Lee’s argument, structured chiastically in a way that lays stress upon middle chapters three and four (on Wyshogrod and Jenson’s response to Wyshogrod, respectively), is on point and, as such, is enthusiastically endorsed by Jenson himself, who writes that Lee “succeeds handsomely” (back cover). In this regard, Lee’s demystifying work on the question of how Jenson’s trinitarian ontology is related to his post-supersessionism can rightly be considered an original as well as much needed contribution to the field of Jenson studies. That said, because Lee explicitly seeks to read Jenson more charitably than earlier commentators  (p. 9), critical engagement within Lee’s work has more to do with ensuring that Jenson is properly interpreted than it does with offering Lee’s own critical evaluation of Jenson’s thought (e.g., p. 176).

Lee effectively demonstrates that Jenson’s post-supersessionist proposal finds its roots not only in the early Jenson’s temporal actualistic ontology and corporeal theology, but most especially in his later engagement with Jewish thinkers like Wyshogrod (p. 61). That is, a “transposing [of] Wyshogrod’s thought into Christian ecumenical rubrics” takes place in a way that “Jenson maintains that the church is the people of God, the body of Christ, and the temple of the Holy Spirit, only in its anticipated union with the Jewish people which will occur beyond this age” (p. 89). The implication of all of this is that the church cannot in actuality be the church without Israel, even if its union with Israel is more of an eschatological rather than a present reality. Supersessionism for Jenson is thus wholly at odds with the very essence of the Christian faith.

On this point, Lee’s compelling description of Jenson is worthy of constructive consideration if one grants, as I do, that Jenson’s post-supersessionist account of Judaism can in fact be seen as being more consonant with the overall New Testament witness regarding its prescribed relationship between Jews and gentiles in Christ than its supersessionist alternatives (e.g., it would not be difficult to coherently tease out a Jensonian post-supersessionistic reading of Rom. 9-11, Eph. 2:11-3:13; cf. pp. 95-99). If so, then Lee is right to suggest that “Jenson’s theology of Judaism offers a non-supersessionistic understanding of [the] God of Israel in trinitarian terms and of Christian self-identity, without compromising the Christian faith about the messiahship and deity of Jesus” (p. 90). Even so, a stumbling block for many will continue to be the untraditional Jenson’s seemingly panentheistic temporal actualistic ontology through which God, by the event of the incarnate Christ’s resurrection, is said to not only have a body, but to also ontologically embody Israel and the church by way of their bodily theosis in the risen Christ’s body (pp. 90-93). Questions also will arise as to whether the implications of Jenson’s specific understanding of Israel’s irrevocable election, which features his view that Judaism and the church are seen as “two paralleling detours to the Kingdom of God,” with Israel as being the original route around which the church can only eschatologically find its place, is too idealistic to be truly applicable in the real world (pp. 102-104, 117-118). On a different note, Lee’s study warrants comparative studies between Jenson’s post-supersessionist view of Judaism and dispensationalist views of the same.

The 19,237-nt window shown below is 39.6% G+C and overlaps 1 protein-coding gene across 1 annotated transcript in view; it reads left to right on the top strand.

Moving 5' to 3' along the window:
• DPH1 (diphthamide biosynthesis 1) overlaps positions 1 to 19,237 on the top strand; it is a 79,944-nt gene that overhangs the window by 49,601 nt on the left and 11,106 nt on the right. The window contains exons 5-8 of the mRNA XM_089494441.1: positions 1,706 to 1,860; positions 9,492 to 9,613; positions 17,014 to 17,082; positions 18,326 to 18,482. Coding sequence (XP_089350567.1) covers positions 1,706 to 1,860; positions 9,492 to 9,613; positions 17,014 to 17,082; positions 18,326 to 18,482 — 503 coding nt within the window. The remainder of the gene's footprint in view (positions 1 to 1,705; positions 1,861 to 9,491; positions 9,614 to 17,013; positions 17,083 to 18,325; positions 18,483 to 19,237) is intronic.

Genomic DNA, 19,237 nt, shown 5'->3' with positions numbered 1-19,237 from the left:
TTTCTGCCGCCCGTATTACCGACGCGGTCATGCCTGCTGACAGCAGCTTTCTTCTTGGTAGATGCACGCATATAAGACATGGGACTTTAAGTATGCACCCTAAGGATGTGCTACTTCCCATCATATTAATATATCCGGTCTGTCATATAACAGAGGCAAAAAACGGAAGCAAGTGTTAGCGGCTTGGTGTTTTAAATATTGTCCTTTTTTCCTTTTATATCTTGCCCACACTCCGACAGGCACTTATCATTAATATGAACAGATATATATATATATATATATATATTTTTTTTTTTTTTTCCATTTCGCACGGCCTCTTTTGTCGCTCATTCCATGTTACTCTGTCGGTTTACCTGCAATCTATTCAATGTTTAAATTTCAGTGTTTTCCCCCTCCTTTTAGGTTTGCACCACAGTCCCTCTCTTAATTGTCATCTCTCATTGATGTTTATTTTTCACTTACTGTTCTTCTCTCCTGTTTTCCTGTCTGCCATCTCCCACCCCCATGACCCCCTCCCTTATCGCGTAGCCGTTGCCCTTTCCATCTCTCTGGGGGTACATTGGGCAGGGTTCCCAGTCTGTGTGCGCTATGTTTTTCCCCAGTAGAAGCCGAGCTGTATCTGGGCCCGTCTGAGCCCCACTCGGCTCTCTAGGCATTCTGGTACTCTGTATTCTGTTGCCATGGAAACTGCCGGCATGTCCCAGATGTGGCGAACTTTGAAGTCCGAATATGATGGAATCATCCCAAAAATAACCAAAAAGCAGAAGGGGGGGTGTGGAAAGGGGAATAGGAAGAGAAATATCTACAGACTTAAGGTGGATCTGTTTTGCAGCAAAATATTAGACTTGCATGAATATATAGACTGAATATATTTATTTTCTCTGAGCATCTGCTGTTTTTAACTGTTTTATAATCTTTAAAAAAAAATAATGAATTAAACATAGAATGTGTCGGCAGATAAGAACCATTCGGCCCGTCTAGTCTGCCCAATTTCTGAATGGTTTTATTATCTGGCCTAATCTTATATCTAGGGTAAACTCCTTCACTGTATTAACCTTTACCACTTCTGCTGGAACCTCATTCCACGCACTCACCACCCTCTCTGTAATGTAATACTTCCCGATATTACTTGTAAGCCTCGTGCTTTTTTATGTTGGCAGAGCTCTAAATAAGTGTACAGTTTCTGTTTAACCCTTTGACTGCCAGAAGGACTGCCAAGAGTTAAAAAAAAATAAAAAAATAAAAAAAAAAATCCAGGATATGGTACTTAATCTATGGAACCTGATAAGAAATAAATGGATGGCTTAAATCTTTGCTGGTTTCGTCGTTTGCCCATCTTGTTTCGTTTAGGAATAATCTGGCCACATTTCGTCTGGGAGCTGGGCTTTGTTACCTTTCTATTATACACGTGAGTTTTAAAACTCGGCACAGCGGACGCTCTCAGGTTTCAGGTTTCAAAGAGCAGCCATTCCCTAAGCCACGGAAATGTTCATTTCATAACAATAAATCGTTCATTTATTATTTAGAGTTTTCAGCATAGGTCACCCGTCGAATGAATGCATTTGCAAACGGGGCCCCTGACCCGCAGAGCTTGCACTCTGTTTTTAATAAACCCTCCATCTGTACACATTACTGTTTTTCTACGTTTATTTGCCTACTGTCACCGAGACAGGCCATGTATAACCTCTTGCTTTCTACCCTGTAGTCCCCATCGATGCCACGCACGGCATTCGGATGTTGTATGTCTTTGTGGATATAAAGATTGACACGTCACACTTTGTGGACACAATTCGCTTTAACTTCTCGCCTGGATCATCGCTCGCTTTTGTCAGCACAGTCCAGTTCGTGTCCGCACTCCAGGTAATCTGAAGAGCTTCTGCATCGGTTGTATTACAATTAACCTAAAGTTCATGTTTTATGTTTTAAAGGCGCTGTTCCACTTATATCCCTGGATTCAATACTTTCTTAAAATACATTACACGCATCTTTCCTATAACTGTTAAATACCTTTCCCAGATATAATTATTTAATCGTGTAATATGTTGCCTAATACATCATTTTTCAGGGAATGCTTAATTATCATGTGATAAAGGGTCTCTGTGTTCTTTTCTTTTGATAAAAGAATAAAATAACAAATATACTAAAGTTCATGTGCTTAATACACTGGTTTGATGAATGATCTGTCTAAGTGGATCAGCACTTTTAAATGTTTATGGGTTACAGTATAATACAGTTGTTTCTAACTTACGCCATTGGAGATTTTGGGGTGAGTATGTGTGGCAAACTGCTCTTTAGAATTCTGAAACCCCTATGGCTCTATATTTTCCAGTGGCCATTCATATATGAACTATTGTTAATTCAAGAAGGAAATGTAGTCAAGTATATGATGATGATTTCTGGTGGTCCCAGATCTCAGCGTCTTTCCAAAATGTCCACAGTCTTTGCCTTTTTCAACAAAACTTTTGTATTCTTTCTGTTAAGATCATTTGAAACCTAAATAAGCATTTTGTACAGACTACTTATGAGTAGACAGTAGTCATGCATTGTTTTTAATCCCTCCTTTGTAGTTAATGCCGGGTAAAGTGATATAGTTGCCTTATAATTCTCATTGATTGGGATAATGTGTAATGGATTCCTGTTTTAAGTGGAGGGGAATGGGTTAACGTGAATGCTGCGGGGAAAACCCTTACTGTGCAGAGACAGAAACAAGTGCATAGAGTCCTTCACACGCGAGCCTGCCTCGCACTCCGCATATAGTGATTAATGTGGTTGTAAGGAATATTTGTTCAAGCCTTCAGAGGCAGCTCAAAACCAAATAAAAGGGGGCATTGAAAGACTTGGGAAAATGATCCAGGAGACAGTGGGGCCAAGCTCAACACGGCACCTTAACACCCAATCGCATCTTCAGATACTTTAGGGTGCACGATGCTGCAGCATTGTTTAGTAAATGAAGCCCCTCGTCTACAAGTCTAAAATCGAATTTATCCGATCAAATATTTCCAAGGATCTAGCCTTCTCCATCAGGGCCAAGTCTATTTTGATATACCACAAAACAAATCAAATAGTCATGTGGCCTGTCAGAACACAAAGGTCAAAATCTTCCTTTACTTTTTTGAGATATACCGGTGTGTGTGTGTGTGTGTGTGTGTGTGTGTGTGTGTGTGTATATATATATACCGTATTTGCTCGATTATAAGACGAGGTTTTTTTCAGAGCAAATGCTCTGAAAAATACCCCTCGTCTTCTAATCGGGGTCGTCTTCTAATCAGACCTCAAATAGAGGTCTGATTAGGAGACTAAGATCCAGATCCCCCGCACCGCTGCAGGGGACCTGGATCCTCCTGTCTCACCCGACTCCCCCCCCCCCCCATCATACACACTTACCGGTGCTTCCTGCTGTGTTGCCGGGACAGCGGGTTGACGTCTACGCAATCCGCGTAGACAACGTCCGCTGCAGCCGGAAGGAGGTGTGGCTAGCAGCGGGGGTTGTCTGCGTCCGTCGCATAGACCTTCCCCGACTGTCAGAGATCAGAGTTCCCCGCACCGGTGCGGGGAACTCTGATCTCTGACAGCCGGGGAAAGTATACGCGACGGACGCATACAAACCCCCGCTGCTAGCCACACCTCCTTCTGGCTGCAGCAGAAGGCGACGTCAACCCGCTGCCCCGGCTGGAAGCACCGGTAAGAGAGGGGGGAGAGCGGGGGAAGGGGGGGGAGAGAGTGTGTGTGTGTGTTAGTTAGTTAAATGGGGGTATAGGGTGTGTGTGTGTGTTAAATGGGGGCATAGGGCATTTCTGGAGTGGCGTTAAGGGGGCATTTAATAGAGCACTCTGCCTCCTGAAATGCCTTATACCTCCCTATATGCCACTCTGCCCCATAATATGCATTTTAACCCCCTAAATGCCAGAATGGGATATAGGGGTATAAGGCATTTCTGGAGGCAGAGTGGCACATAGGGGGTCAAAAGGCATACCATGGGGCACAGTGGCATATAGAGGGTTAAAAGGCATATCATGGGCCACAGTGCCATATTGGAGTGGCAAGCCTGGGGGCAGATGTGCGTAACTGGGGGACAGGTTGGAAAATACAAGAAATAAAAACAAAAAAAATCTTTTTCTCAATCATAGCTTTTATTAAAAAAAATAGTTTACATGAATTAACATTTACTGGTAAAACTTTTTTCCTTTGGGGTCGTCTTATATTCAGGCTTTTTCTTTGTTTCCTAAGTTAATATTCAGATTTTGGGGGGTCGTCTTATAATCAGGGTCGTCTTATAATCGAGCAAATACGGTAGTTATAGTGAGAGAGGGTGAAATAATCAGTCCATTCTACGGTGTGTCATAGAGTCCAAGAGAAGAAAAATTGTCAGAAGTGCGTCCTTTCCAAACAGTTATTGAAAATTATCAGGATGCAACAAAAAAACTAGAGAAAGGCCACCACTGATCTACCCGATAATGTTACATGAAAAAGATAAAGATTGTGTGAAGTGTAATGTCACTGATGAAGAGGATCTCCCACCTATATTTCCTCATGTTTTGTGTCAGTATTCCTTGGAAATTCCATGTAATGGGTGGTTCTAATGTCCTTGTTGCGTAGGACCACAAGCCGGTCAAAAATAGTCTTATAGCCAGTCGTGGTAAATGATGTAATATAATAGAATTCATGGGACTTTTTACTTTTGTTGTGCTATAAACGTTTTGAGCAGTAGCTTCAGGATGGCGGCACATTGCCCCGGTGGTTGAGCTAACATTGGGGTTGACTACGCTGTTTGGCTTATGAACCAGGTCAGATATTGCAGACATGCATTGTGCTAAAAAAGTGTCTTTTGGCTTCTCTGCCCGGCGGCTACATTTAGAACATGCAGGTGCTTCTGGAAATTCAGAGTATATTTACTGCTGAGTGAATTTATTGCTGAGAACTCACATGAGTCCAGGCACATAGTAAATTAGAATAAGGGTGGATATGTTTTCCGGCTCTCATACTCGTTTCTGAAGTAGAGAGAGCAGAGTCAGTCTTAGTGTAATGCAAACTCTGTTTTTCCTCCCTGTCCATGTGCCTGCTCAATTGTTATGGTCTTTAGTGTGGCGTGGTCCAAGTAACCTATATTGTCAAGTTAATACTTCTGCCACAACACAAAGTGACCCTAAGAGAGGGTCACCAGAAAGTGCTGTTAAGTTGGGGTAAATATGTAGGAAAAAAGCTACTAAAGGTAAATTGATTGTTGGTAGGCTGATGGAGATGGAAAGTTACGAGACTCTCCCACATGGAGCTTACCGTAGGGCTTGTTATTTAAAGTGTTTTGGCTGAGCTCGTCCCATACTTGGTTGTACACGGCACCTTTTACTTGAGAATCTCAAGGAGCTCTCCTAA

Jenson’s recent passing in September 2017 should bring about a welcome renewed interest in his life and thought. In this regard, advanced students of biblical and theological studies will find Lee’s book to be an accessible introduction to Jenson and to certain themes and aspects of modern Protestant theology. More than that, Lee’s explicit reconstruction of Jenson’s post-supersessionist argument provides a formidable foray into an important and consequential question that, if Jenson is correct, lies at the very heart of the gospel.

Clement Yung Wen

School of Divinity, University of Edinburgh